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Value U.: Incorporating Media Literacy into Bystander Intervention Training

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Published on: 06/22/2011

When/Where: Sunday, 10:45-11:30 in Nicolas Moore (lobby).

Presenters: Jennifer Ball, Clarkson University; Gillian Roach, Clarkson University. Presider: Unassigned.

Objectives: This poster session illustrates a community initiative using media literacy to promote pro-social behavior and positive images of girls and women.

Audience: PK-12 Schooling, Higher Education, Educational Administration & Policy, Non-Profit Sector, Faith-based Organizations

Description

In 2008, students, university staff, faculty and community members came together to form Value U. in Potsdam, NY. Value U.(VU) is a community action initiative, focused on college-age women and 12-18 year-old girls, promoting pro-social behavior and positive images of girls and women. The initiative tackles the frustrations students feel over the often unrealistic, judgmental, prescriptive and prohibitive information distributed to college-age and younger males and females regarding risky social behaviors, e.g. alcohol and sexual intercourse. A group of co-ed student coordinators and a faculty director collaborated in the development of the groups training materials and all participate as workshop trainers.

Student trainers utilize media popular with student constituencies to train both students and people who work with student groups in bystander intervention and cultural sensitivity. Value U. Coordinators present media literacy in workshops as a means of generating dialog about social values and how to challenge social norms and behaviors through bystander intervention. The program and workshops are founded a respect for participants’ ability to determine their own values on issues such as drinking, dating, sex and appearance. For example, a popular introduction to media literacy presents the concept of canting and then deconstructs media in which it appears to discuss the social norms represented in the pieces. Canting is a popular posturing of female models and actors in media to make them appear weak, dependent, unbalanced or infantilized. Working from this critique and some highly entertaining demonstrates of canting, the trainers then help participants understand the ways they can intervene to interrupt negative behaviors and unrealistic attitudes directed at women and girls.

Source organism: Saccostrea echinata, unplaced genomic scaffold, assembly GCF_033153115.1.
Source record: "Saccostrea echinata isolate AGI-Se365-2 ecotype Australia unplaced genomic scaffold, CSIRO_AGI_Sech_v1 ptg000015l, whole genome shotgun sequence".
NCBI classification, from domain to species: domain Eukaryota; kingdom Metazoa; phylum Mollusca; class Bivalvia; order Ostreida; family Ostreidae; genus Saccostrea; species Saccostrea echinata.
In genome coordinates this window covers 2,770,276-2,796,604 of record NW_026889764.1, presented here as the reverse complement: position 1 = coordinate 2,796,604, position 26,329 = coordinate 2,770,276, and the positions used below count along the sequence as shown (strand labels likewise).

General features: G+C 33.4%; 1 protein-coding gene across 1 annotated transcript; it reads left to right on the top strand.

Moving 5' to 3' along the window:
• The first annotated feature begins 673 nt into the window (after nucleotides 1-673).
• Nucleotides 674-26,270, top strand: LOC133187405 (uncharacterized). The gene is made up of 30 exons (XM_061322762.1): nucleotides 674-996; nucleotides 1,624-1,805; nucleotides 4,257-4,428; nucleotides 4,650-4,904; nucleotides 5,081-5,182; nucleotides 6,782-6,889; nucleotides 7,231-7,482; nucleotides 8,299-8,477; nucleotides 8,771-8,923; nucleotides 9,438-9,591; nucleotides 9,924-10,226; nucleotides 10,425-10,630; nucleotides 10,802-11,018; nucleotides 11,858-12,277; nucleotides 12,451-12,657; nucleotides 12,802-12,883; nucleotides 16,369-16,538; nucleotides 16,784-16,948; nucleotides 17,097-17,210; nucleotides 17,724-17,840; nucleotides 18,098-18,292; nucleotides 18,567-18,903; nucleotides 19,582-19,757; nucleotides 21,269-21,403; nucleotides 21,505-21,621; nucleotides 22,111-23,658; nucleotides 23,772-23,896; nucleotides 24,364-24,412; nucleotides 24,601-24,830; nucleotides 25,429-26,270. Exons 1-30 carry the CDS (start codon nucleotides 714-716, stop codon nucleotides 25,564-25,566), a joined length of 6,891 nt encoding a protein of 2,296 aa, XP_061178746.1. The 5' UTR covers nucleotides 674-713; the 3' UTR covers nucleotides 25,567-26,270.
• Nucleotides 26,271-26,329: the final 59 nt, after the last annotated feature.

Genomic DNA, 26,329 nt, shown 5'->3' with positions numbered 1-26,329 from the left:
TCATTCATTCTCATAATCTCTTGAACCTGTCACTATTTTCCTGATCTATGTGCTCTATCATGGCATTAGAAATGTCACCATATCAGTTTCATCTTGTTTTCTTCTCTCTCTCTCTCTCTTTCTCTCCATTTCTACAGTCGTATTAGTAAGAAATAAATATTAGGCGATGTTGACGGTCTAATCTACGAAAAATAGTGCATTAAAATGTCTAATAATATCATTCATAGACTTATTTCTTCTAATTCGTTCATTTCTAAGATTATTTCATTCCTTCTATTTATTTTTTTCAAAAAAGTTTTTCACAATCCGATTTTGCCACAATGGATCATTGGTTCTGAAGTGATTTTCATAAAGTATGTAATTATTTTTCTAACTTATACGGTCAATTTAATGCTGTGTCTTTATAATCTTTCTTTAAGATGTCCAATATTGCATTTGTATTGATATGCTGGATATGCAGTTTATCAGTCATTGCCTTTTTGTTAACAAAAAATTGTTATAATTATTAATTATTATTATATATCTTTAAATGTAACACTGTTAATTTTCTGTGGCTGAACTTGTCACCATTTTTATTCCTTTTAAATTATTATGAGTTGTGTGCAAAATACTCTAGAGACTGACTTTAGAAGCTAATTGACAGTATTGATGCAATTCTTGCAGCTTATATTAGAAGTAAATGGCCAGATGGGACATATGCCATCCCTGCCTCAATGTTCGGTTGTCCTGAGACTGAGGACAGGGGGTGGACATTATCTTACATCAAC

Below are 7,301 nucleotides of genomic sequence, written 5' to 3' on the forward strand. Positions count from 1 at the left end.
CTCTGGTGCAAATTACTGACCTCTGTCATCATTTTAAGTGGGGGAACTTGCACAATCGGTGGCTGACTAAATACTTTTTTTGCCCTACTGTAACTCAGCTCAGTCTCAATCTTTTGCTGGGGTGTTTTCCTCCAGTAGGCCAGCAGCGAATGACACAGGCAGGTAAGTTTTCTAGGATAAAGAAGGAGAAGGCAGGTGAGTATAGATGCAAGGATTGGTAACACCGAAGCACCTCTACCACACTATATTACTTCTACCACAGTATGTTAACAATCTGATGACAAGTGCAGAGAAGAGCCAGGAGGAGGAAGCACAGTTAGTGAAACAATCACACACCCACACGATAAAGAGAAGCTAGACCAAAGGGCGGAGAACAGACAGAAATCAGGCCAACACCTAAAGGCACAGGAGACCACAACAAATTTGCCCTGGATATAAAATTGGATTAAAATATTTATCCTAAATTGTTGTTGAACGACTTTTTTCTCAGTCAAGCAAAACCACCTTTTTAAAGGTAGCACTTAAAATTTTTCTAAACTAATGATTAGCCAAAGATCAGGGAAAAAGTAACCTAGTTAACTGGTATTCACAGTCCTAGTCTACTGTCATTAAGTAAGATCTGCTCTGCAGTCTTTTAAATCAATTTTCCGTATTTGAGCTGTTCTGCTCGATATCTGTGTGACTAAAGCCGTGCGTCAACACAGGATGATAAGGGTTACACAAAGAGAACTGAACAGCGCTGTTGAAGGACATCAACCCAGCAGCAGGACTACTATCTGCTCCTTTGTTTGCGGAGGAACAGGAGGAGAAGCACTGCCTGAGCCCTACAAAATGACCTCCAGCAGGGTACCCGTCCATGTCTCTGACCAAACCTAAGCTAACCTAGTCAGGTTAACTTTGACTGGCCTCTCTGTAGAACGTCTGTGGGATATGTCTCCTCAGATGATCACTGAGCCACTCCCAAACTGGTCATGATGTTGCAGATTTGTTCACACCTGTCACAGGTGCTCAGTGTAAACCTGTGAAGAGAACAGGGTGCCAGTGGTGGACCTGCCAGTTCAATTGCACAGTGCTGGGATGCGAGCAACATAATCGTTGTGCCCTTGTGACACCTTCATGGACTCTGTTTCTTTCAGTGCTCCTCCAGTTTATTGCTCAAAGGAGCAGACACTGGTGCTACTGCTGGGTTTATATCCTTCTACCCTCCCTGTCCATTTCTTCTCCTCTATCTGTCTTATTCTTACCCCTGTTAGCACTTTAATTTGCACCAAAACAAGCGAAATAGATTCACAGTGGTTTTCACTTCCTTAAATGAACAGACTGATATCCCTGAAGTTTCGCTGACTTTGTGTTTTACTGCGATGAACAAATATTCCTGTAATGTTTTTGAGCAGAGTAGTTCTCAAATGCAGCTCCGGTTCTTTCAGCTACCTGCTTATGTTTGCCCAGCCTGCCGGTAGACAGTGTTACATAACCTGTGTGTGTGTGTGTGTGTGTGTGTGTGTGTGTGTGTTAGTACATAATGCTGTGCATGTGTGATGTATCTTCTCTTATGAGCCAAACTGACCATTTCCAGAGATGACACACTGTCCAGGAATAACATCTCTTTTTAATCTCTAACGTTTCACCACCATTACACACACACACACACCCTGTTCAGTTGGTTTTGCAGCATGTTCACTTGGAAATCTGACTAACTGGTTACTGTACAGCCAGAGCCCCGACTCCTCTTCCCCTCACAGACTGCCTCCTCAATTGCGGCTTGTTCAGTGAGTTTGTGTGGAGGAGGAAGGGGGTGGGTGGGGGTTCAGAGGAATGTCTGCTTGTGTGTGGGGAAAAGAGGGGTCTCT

Humor is a serious tool of the group to get participants to recognize ways media influences social expectations in regards to girls’ and women’s behavior and self-esteem. Scenarios taken from sources such as the website, Texts From Last Night(TFLN), Facebook postings, popular movies, TV shows and web productions allow participants to have a laugh while assessing scenarios for their placement on a continuum of behavior and then suggesting ways to intervene for a positive outcome. This makes the critique of the scenarios and the students’ culture an insider’s and not an outsider’s critique. This is a critical point in what makes Value U’s approach persuasive. A millennial audience is more persuaded through humor, particularly the acknowledgement of its understanding of the ridiculous unreality of media productions, rather than risk models typically presented to this audience. Hence workshop messages that you don’t want to be the next TFLN or humiliated YouTube sensation resonate with millennial audiences. Finally, a “360 Degree” approach to media literacy trains participants in successful ways to assess and challenge negative images of women in professional media and self-generated media.

Participant Involvement

Have the training techniques explained.they can explore the techniques with Value U staff.

Presenter(s)

  • Jennifer Ball, Clarkson University: Jennifer L. Ball is an historian of gender and sexuality at Clarkson University. Her historical research focuses on the history of contraception in Connecticut, 1940-1965. In addition, she researches and develops programs on media literacy as it relates to gender and sexuality. She is the director of a student-led initiative, Value U., trains people in bystander intervention skills.
  • Gillian Roach, Clarkson University: Gillian Roach is a graduate student at Clarkson University. During her undergraduate career she helped to develop the Value U program. She is now its Research Coordinator.
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